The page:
Crivitz – Crivitz Elementary/Middle

For the 2010-2011 school year, the Crivitz Elementary/ Middle School focused on playground, bathroom, and hallway behaviors. Upon analyzing the SWIS data from February 2011 the team saw the need to target tardiness as a part of a hallway behavior modification plan for the middle school students; tardiness was the behavior with the highest frequency, comprising 33.51 percent of overall office referrals. The behavior happened throughout the day without a specific peak at any given time, and tardiness was also determined to be a problem for many students and from a variety of locations in the building. The PBIS team used this information to develop a plan to reduce this behavior and encourage students to report to class on time.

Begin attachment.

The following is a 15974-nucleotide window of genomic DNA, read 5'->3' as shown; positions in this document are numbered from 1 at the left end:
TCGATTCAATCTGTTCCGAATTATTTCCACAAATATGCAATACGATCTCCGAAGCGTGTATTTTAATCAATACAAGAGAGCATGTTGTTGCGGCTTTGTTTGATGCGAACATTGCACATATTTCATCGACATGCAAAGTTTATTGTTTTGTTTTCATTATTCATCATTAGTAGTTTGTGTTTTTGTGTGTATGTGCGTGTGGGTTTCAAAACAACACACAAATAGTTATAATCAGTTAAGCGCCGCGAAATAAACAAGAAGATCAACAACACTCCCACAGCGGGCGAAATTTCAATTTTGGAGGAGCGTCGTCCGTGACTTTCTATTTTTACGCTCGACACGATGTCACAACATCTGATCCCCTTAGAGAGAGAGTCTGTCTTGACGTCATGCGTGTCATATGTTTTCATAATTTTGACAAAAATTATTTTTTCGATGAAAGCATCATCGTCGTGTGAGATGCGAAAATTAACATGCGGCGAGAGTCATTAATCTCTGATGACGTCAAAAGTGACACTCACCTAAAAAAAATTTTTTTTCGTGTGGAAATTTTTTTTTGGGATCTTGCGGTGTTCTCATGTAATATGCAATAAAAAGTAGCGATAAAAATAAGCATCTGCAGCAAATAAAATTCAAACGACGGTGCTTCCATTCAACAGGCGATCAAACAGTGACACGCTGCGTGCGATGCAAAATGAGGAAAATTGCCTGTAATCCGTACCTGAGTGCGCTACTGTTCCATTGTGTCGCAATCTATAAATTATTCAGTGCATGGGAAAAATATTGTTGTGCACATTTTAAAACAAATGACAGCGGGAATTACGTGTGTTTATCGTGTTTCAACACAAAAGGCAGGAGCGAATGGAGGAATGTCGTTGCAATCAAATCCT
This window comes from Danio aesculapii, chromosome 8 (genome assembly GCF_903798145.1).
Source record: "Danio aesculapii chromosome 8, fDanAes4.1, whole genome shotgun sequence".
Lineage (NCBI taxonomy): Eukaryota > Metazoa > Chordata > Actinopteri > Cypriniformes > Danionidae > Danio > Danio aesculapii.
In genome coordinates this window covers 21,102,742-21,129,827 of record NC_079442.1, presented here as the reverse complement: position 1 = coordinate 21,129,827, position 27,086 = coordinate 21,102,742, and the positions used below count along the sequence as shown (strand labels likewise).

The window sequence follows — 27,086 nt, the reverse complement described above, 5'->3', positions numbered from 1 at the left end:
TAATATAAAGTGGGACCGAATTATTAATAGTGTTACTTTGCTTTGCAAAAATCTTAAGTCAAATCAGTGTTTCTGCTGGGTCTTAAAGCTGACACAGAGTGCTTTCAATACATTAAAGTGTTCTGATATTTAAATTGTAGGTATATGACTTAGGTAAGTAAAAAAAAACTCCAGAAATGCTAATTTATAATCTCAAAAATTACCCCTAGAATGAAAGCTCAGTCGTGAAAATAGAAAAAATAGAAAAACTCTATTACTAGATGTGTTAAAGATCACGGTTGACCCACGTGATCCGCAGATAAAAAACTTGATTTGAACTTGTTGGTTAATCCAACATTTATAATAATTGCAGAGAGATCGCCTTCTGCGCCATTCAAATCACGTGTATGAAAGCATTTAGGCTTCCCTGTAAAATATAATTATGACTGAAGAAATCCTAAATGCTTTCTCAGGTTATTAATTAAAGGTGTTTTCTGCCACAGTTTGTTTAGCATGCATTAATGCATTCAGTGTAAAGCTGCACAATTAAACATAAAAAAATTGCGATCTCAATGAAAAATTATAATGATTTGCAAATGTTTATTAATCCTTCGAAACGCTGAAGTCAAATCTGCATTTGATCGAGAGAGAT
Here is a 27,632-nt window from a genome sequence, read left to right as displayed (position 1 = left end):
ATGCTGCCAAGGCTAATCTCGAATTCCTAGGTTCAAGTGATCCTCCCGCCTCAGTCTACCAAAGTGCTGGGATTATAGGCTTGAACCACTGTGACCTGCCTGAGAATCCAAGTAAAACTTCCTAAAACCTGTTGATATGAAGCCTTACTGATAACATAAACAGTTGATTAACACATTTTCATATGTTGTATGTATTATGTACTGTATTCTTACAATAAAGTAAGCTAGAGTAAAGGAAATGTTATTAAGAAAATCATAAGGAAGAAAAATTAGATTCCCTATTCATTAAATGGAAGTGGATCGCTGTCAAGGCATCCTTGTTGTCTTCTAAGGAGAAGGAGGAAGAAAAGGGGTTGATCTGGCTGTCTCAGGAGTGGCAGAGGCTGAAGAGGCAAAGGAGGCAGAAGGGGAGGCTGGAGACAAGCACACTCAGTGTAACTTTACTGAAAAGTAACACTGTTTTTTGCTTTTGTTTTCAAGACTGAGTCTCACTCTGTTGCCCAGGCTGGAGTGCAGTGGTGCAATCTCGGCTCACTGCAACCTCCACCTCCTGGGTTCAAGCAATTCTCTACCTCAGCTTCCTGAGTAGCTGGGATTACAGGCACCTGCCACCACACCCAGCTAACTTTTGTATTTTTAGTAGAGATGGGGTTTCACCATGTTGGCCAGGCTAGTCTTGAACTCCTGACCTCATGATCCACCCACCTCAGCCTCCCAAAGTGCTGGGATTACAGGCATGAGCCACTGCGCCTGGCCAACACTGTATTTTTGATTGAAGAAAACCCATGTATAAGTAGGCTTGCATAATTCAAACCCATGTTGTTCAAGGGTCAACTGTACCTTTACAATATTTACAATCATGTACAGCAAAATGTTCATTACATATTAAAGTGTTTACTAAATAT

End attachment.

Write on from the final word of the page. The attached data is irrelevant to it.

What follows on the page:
The school has used paper Wolverine Paws as the primary reward system. Students caught doing positive behaviors are given the paws which go into a weekly school-wide drawing. If a student’s paw is drawn that week they can pick from a reward menu. In addition to this standard reward system the team elected to use green colored Wolverine Paws specifically for hallway behavior and reporting to class on time. Data regarding the average number of paws per week was used to establish the target number of paws needed for additional incentives. One hundred green paws total per grade would earn each student in that grade a cookie. Two hundred green paws would earn the students in that grade a bowling party. All students would be eligible for the cookie, and only students without a major referral or a tardy during the counting period would be eligible to attend the bowling party.